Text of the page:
The Sandbox

GWOT hot wash, straight from the wire

Welcome to The Sandbox, a forum for service members who have served or are currently serving in Iraq and Afghanistan, returned vets, spouses and caregivers. The Sandbox's focus is not on policy and partisanship (go to our Blowback page for that), but on the unclassified details of deployment -- the everyday, the extraordinary, the wonderful, the messed-up, the absurd. All correspondence is read, and as much as possible is posted, lightly edited. If you know someone who is deployed who might have something to say, please tell them about us. To submit a post click here.

MY NON-DINNER WITH STEPHEN |

June 24, 2009

MY NON-DINNER WITH STEPHEN
Name: Chaplain CPT Dr. Father Tim 
Posting date: 6/24/09
Stationed in: Iraq
Milblog: Curmudgeon: An Unlikely Army Chaplain

You know, pronounced "Koal-Bare".

So there SFC McG and I were, on our way into a palace to say Mass. It happens quite a lot for us. It was our fourth Mass of the day, and it was well over 100 degrees Fahrenheit (again, still, already), so it might as well be in a palace, nicht Wahr?

We saw lots of military types lined up, as if cattle, according to last name presumably, as we neared the rather impressive entrance to the edifice. (But do cattle have last names?) We avoided them as if they had the anthrax.

Whipping out our ID badges that permit us entrance into the place (unlike those hoi polloi, who needed to get "Visitor" badges -- oh the shame of it!), we strode imperiously past the armed guards, who smile deferentially. As they should.

Inside, the normally quiet and mostly deserted space had been enclosed and transformed into a television studio, with Stephen Colbert minions milling about, ant-like, doing whatever Stephen Colbert minions do. Himself was at a large, almost circular desk in the center of the raised platform that serves as the stage. (The desk-top, seen from above, is revealed to be a large letter "C.")

SFC McG and I proceeded upstairs, though via a different route from that which we normally take, as the Stephen Colbert minions had blocked our path with television studio equipment. Or just because they could, I suppose. The racket made by all those civilians and their military handlers drowned out the sound of the musicians practicing for Mass (which we can usually hear upon entering the palace's central rotunda).

I had somewhat expected to be accosted by someone demanding to know why SFC McG and I were there, but we just sailed on through. It turns out we got there two hours before 'show time'. The military personnel who'd been herded into long lines outside the building began to enter the audience's portion of the 'studio' just after SFC McG and I arrived.

The noise grew louder.

Mass started promptly at 1730, and although we were 90 minutes out from the start of the show downstairs, the sounds from down there intruded rather noticeably, even with both doors of our upper room closed. The building is actually rather sepulchral on Sunday evenings, normally, so this was quite distracting.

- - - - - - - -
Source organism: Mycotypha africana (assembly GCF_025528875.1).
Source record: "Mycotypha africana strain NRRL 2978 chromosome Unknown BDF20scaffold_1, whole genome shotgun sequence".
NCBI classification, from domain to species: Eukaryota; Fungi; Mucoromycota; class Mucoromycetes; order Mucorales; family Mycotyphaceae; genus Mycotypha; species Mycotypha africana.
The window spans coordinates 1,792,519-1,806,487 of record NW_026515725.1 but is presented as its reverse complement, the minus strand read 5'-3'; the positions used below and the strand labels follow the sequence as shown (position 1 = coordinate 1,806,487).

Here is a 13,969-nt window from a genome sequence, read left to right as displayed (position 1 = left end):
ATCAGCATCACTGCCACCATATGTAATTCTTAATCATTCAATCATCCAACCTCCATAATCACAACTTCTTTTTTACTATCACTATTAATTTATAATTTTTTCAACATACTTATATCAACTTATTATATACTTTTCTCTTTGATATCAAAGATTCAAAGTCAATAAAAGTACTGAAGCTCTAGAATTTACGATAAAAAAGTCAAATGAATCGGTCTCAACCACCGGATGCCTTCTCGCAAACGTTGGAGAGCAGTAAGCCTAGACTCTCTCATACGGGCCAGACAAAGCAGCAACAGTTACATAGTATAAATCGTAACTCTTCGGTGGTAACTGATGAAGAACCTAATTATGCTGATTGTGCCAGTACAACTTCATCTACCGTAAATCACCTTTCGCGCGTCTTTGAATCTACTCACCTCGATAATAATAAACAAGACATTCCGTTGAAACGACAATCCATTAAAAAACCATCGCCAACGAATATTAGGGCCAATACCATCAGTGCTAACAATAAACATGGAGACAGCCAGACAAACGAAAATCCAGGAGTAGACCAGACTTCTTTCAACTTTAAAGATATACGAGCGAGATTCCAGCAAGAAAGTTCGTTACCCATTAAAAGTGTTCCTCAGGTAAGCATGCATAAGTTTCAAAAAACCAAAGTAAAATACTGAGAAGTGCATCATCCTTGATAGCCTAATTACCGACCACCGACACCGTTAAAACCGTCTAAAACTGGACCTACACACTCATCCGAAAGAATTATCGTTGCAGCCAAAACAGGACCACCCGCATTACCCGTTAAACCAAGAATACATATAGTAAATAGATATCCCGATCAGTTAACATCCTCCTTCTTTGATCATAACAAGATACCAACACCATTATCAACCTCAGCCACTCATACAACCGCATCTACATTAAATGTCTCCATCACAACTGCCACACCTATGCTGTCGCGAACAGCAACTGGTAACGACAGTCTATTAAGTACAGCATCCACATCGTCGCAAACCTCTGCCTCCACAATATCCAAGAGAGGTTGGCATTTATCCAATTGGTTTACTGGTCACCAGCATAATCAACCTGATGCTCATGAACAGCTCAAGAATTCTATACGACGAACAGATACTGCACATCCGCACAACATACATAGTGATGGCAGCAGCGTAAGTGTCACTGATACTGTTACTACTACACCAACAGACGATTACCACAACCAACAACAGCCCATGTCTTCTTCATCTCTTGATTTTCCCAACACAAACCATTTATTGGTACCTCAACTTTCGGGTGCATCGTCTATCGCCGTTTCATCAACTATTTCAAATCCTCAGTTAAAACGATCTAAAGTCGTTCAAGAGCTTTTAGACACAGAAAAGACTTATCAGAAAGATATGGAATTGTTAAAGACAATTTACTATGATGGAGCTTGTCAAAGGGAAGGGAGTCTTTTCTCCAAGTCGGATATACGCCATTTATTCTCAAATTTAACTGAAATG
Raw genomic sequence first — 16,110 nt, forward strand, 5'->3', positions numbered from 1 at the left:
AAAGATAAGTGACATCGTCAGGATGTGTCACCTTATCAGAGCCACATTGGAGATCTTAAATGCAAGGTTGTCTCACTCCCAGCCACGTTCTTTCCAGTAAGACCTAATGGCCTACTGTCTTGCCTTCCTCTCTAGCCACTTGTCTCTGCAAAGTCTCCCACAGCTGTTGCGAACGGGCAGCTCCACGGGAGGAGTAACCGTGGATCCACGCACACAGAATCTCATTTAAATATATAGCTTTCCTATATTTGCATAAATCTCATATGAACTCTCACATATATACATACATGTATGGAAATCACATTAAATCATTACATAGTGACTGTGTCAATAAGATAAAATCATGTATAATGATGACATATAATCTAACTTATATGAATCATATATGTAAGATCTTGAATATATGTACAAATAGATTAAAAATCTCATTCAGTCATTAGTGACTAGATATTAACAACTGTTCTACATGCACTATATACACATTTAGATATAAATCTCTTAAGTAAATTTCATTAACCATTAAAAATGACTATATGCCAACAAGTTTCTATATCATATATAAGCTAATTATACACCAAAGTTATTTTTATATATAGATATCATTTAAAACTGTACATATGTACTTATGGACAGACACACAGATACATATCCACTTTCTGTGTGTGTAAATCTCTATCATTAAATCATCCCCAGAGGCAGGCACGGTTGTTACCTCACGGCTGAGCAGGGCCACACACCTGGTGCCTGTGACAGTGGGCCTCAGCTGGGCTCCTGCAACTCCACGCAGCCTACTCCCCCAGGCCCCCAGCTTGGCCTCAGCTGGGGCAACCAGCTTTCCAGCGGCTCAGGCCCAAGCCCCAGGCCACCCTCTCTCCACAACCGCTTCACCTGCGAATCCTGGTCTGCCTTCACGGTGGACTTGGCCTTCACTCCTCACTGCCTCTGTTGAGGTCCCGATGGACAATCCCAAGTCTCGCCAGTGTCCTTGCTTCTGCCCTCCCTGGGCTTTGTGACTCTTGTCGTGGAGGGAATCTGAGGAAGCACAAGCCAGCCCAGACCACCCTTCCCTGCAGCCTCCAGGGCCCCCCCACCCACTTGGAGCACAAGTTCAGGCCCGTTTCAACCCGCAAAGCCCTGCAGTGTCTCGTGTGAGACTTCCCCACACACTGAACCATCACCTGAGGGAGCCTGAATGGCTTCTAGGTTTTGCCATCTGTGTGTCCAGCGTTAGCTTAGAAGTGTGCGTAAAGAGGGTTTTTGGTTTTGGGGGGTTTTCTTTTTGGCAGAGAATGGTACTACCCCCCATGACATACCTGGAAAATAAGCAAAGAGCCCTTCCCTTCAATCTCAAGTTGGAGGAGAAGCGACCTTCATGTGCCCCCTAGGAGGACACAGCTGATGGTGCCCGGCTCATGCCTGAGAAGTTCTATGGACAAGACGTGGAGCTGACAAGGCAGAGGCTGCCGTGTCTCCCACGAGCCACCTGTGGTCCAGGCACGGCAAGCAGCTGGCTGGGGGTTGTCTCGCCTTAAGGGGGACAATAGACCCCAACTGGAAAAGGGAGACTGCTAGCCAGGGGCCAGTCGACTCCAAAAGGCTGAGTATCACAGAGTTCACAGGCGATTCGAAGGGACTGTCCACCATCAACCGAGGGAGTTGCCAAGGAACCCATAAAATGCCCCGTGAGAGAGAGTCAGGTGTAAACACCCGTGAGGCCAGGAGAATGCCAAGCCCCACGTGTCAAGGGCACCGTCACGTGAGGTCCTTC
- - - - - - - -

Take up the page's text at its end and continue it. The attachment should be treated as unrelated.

Now, I've said Mass in some interesting situations over here Down Range before, accompanied by some rather odd sights and sounds. I'm reminded of one tiny patrol base we visited (so tiny that only one helicopter could land at a time; the other would remain airborne, circling) where we set up for Mass in an MWR (morale, welfare, recreation) room separated only by a thin wall from the power-lifting gym.

I had never said Mass before to the sounds of such grunts and groans and profanity. Quite an experience for me, but didn't seem to phase the congregants in the least....

About mid-way through the palace Mass yesterday, so an hour out from the beginning of the show, they seemed to begin the warm-up entertainment, which increased the noise factor considerably.

We just soldiered on in our celebration of the Solemnity of the Most Holy Trinity.

I must admit there was something very incarnational about doing Mass in the midst of that mess!

Afterward, SFC McG and I just grabbed folding chairs from the video conference room where our faithful remnant had been praying, and watched the festivities below from the second floor. Again to my surprise, no one gave us a hard time about that, to include the couple of full-bird colonels who wound up standing beside me and to my left as they watched the show, too.

The show was quite funny, as it turned out.

Now, Stephen Colbert has often mentioned his Catholicism on air, I'm told. So why didn't you come to Mass yesterday, Stephen?

Huh? Huh?

Framed Chaplain Colbert bigger  

In this photo (by Moises Saman for the New York Times), if one looks very, very closely (and practices a healthy modicum of willing suspension of disbelief, I suppose), one can see my bald pate, as I'm seated at the railing of the second-floor gallery. SFC McG, or at least part of his upper body, can be seen standing next to the wall near one of the pillars.

Blessings and peace to one and all.

Comments

T,
Great to see you posted on Sandbox. You're hitting the big time with your bald pate in the NYT and the blog hitting the Sandbox! So did Colbert ever show up for Mass? You say enough of them every weekend, I'm sure he might have squeezed one into his busy schedule. Or even hung out w/ you and McG in the Palace for Mass there. Take care, you and McG.
M

Thank you for the post. I watched the Colbert shows from Iraq, not at eleven-thirty at night though. You had a good seat for the show.

Stephen the man and Stephen the character are a bit different from one another, but I'm sure you know that. Thank you for your service. Be safe.

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